Libyan Prime Minister Mustafa Abu Shagur To Stand Down

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Libya's Prime Minister-elect is to stand down after failing for a second time to win parliamentary approval for a new cabinet.

Libyan Prime Minister Mustafa Abu Shagur To Stand Down

Libya's Prime Minister-elect is to stand down after failing for a second time to win parliamentary approval for a new cabinet.

Mustafa Abu Shagur had called for the formation of an "emergency government", consisting of just 10 ministries.

The General National Congress (GNC) voted 125 to 44 against the proposal. Seventeen members abstained, according to a Libyan national television report.

The GNC now has three to four weeks to elect a new premier.

The national assembly was elected in July in Libya's first free elections in decades, following the overthrow of Col Muammar Gaddafi.
Principles

Mr Shagur's second and final offer consisted of just 10 ministries, as opposed to the 29 he offered last week.

Before the vote he told the GNC it was a proposal to lead Libya with no regionalism, and urged members to "assume its responsibilities at this historic time".

His initial cabinet line-up was rejected late on Thursday on the basis that it was not representative of important regions and lacked qualified members.

During the debate, protesters - mostly from the towns of Zawiya and Zuwara - stormed the Congress building in the capital Tripoli, calling for his resignation.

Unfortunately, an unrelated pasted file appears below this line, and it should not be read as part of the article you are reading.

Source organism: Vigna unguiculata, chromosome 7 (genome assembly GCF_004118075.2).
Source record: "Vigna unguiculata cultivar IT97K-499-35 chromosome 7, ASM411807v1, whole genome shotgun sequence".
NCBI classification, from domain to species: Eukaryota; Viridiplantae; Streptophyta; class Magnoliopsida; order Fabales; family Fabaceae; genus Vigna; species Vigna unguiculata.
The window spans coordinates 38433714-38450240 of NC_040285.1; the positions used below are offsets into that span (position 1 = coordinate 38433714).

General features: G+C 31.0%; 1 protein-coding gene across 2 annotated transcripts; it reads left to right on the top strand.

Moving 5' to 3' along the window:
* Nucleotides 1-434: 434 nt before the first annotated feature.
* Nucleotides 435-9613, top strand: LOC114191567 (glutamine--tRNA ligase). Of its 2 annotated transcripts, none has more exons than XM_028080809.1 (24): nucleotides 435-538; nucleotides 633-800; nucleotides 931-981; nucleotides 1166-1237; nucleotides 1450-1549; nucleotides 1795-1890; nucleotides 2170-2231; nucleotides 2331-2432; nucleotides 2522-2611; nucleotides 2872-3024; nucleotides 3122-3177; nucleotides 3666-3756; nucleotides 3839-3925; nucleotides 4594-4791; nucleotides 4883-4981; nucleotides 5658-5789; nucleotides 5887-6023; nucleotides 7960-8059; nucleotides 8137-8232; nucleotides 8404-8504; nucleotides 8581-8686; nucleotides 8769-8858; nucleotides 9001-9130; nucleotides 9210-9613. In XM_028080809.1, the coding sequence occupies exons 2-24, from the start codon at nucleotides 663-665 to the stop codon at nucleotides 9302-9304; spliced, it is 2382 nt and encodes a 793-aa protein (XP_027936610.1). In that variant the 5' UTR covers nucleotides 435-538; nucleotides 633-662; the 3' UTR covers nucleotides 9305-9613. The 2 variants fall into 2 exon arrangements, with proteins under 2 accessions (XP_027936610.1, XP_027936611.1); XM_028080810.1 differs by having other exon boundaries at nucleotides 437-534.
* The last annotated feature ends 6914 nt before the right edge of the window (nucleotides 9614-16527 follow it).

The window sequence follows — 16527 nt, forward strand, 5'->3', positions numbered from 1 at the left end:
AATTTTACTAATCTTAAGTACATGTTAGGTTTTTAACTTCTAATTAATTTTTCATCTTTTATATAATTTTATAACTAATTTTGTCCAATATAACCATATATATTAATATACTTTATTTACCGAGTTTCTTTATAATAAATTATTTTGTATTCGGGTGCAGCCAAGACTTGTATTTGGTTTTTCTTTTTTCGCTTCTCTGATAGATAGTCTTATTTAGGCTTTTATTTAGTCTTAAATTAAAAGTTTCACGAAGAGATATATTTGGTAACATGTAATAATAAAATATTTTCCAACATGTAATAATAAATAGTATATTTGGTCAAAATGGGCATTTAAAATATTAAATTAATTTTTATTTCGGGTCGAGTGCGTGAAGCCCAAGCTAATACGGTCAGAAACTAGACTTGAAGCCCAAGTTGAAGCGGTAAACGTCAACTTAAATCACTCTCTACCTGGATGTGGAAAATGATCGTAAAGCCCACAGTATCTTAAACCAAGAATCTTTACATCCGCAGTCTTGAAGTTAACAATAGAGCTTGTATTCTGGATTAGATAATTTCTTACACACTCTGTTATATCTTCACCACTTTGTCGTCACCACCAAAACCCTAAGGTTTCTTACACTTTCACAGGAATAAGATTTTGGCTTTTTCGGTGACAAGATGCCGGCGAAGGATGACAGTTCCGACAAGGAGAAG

Mr Shagur had initially aimed for a unity government and what he described as "people with merit" to work with him.

However, he said that when he consulted with political parties, some had pursued their own agendas. Without naming them, he said one party had demanded 11 seats, and another had asked for nine.

Mr Shagur said he would not give in to pressure and political games.

"I will not abandon my principles and my convictions. I did not return to Libya [from years in exile] to become head of government, I came back to serve the country and its children," he said.

Mr Shagur studied at the University of Tripoli before moving to the US, where he earned a PhD and worked as an academic and optical engineer.

He returned in 2011 to become an adviser to the National Transitional Council, which was formed during the revolt that ousted Gaddafi.

In September, he was elected by the national assembly to be the country's next prime minister, in a run-off vote in which he narrowly beat Mahmoud Jibril - who served as interim prime minister following the overthrow of the regime.